Sunday, October 12, 2008

Library Memories: The Back Door

Last week, I described how Mom and I walked to the library, but there's always an alternate route. We could get there even quicker if we walked from the back door of the apartment to the back door of the library. This route usually meant that either (1) the weather was absolutely foul, or (2) Mom wanted to get some work done and not have anyone see us. Being a librarian was a part time position in our small farm town, but Mom had made promises to the library board, and that meant putting in unpaid time. The board received even more work gratis because I worked there and never got paid a cent until I turned sixteen. But in both our cases, it was a labor of love.

Mom had told the library board that she would make sure circulation increased dramatically if they coughed up the money for more shelves and more books. We had those brand new shelves and lots of those shelves were empty. The Village Hall and the Library were two of the busiest places in town when they were open, so it was almost impossible for us to get anything else done besides working with the patrons. We had no choice but to "sneak in" the back door during hours when the library was closed. The short path led right past all the transformers and other electrical equipment of the village "power station", which had a tendency to draw huge bolts of lightning when it stormed. High above our heads was the siren that went off faithfully at noon each day and when there was a fire. When it wasn't noon and that siren went off, everyone gravitated to the front window to watch all the volunteer firemen come running to the station next-door. And many's the time I was sitting in the back during a storm when lightning struck a few yards away. I'd jump so high that I swear there should still be a dent in the ceiling above the table!

One of the first things Mom did was get a new rolling bamboo shade for the front window. In the summer, the huge piece of plate glass seemed to act like a magnifying glass, and anyone sitting at the front desk would soon feel as if they were on a grill. With that blind rolled down completely over the window and only the very back bank of lights on, people couldn't tell that anyone was in there. We were free to work.

To this day, opening a box of books gives me a thrill that I simply cannot explain to another soul. The smell of new books, the feel of the covers, the excitement of being the first person to open each one, the infinite romance of possibility! If you've got the fever, you understand. If you don't, I can't help but feel a little sorry for you.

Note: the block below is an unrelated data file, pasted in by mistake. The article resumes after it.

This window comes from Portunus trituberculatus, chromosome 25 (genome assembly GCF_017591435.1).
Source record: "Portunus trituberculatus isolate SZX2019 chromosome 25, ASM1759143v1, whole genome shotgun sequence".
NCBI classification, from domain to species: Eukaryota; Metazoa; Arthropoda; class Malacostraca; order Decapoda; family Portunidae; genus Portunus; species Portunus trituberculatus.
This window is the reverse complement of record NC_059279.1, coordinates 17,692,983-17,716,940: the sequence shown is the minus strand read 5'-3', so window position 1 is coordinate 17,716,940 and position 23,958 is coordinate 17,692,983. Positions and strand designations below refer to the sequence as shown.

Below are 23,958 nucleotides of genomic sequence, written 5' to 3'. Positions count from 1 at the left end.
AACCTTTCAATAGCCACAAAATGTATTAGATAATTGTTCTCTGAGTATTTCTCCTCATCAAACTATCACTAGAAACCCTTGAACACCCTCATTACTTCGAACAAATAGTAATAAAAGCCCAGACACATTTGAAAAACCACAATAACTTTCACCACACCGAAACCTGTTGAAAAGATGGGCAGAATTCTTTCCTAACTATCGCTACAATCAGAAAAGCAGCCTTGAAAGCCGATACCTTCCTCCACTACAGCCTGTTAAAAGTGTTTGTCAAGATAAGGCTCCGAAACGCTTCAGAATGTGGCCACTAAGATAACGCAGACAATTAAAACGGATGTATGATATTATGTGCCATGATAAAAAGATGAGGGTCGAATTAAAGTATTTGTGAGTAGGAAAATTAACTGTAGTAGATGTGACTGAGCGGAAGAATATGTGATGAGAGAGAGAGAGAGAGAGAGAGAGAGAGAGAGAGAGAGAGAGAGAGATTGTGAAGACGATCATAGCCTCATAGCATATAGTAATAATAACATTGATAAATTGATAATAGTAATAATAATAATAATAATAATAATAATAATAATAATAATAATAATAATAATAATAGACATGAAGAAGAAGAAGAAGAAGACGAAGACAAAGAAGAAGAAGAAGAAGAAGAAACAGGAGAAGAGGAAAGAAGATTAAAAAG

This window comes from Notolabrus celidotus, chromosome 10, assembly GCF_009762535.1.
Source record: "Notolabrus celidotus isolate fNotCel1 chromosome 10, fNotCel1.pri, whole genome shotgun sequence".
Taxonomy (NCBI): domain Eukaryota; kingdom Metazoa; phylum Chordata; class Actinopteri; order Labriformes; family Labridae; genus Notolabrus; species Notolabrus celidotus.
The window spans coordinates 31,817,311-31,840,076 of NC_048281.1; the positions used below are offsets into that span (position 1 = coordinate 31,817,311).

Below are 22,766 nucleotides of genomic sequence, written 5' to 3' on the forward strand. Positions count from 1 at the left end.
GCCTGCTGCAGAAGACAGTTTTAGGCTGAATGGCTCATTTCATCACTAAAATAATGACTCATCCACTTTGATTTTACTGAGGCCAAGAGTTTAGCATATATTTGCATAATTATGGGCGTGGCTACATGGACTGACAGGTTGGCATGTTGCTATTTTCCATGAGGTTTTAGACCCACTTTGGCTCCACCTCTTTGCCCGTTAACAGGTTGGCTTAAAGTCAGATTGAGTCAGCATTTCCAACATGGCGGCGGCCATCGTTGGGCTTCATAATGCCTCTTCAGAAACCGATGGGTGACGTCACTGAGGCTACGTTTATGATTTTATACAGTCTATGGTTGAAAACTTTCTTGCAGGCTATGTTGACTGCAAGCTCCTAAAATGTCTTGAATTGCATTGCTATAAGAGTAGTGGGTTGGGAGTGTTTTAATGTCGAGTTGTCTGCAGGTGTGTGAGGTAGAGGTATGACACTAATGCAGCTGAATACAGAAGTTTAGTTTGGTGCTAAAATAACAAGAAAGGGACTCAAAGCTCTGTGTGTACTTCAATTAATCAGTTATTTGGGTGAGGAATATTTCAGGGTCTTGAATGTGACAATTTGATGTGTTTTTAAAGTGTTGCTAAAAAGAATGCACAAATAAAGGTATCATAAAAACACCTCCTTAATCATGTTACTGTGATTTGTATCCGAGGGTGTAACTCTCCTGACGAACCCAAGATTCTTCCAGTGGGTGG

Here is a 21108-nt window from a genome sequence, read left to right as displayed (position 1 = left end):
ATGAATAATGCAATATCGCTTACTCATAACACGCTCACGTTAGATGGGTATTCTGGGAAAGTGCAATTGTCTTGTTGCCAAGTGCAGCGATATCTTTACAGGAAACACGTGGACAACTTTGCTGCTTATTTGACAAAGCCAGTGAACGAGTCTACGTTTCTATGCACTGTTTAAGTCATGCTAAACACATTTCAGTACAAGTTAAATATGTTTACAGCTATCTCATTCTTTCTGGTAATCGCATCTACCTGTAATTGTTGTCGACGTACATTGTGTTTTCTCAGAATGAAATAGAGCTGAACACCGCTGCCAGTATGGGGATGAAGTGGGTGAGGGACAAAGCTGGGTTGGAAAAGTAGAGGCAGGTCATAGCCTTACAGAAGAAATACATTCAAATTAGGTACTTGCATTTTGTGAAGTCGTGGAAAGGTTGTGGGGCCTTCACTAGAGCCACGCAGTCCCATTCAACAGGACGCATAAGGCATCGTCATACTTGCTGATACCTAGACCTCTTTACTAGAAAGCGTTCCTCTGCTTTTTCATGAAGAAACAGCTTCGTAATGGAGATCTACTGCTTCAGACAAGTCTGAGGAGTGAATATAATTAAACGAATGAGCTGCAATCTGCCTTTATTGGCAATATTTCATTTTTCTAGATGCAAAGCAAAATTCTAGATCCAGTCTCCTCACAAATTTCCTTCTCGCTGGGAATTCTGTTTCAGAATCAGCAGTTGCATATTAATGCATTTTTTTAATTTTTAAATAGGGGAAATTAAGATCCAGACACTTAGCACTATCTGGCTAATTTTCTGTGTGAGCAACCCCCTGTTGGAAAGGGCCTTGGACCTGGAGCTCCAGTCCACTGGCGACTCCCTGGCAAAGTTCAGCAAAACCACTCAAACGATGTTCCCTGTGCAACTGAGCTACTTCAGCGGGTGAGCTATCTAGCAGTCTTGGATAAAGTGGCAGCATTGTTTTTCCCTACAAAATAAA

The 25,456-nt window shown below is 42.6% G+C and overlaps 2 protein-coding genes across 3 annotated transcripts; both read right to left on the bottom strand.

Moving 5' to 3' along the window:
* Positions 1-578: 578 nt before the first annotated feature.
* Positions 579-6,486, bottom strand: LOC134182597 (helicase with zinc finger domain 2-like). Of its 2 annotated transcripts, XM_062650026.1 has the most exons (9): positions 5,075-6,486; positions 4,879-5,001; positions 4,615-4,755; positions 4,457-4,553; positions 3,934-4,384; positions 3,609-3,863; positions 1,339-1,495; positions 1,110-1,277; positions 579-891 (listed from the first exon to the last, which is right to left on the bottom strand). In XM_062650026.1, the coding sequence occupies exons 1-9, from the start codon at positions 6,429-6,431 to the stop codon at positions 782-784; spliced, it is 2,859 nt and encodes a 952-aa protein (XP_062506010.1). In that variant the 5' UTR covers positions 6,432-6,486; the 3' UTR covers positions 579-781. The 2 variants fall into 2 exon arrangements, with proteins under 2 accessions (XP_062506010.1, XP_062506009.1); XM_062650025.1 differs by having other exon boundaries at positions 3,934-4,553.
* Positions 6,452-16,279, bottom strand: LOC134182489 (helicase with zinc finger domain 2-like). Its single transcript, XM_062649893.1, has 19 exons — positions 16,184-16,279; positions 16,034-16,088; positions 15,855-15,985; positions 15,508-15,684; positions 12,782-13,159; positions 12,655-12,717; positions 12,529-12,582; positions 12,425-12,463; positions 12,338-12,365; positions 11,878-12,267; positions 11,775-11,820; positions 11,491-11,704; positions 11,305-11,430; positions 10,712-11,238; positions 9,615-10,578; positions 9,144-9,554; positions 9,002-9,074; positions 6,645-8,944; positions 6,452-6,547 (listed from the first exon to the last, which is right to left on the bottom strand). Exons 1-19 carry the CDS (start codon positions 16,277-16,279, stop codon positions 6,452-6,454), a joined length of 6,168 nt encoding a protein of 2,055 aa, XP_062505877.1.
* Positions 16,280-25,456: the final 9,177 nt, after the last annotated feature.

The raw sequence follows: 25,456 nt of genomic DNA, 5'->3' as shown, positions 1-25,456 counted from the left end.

When a book shipment arrived, Mom would have it taken to the back room of the Town Hall. Then we'd come back later, move the boxes to the table in the back and start to work. We would take turns reading each title and verifying it against the invoice. Being a typical small child, I was in love with glue, so I had the task of attaching the book pocket to the inside of each book while Mom wrote out the card that would go inside. Then each dust jacket would be encased in a protective mylar cover. Each completed book would go in a separate genre pile. Sometimes the shipment would be so large that we'd have to stop and shelve the finished books before we could continue.

Very gradually, those huge gaps on those new shelves began to disappear (which meant that more jacks had to be put in the basement to hold the floor up). The books sat there, gleaming, like magnets for it seemed that the more books were put on the shelves, the more people came in to check them out. Mom knew everyone in town. She knew the people who were readers and knew the types of books they liked. But as more people heard about the library coming to life and came in to see what was available, Mom didn't always know their preferences. She always, always asked. She knew it was impossible to get every single person in the area inside that library as a patron, but I believe that that was actually her goal. She was passionate about reading, and wanted everyone to have the chance to share her passion.

As I grew up with her in that library, I learned more than just a passion for books and reading. I learned about invoices and inventory, patrons and preferences, hard work and the value of a strong work ethic. I learned that, if you have passion, your energy is boundless, your creativity crackles and sparks, and you just plain want to share it with everyone.

[Next Sunday: The Bookmobile]


  1. What a wonderful post, Cathy! It brought back memories of my time as a child helping my mother in her classroom. Not the same thing, but similar in some ways.

  2. Yes, it would be. I'm having fun with this series of posts.


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